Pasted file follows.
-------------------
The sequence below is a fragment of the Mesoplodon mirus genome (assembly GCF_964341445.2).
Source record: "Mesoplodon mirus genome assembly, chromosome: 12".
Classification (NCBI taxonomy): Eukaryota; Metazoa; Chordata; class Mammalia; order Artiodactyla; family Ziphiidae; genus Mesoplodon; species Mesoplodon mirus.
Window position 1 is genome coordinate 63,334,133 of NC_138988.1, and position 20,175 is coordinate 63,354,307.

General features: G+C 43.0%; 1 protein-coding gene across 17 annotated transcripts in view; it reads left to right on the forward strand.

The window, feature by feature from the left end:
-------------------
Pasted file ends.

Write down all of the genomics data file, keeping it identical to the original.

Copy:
The sequence below is a fragment of the Mesoplodon mirus genome (assembly GCF_964341445.2).
Source record: "Mesoplodon mirus genome assembly, chromosome: 12".
Classification (NCBI taxonomy): Eukaryota; Metazoa; Chordata; class Mammalia; order Artiodactyla; family Ziphiidae; genus Mesoplodon; species Mesoplodon mirus.
Window position 1 is genome coordinate 63,334,133 of NC_138988.1, and position 20,175 is coordinate 63,354,307.

General features: G+C 43.0%; 1 protein-coding gene across 17 annotated transcripts in view; it reads left to right on the forward strand.

The window, feature by feature from the left end: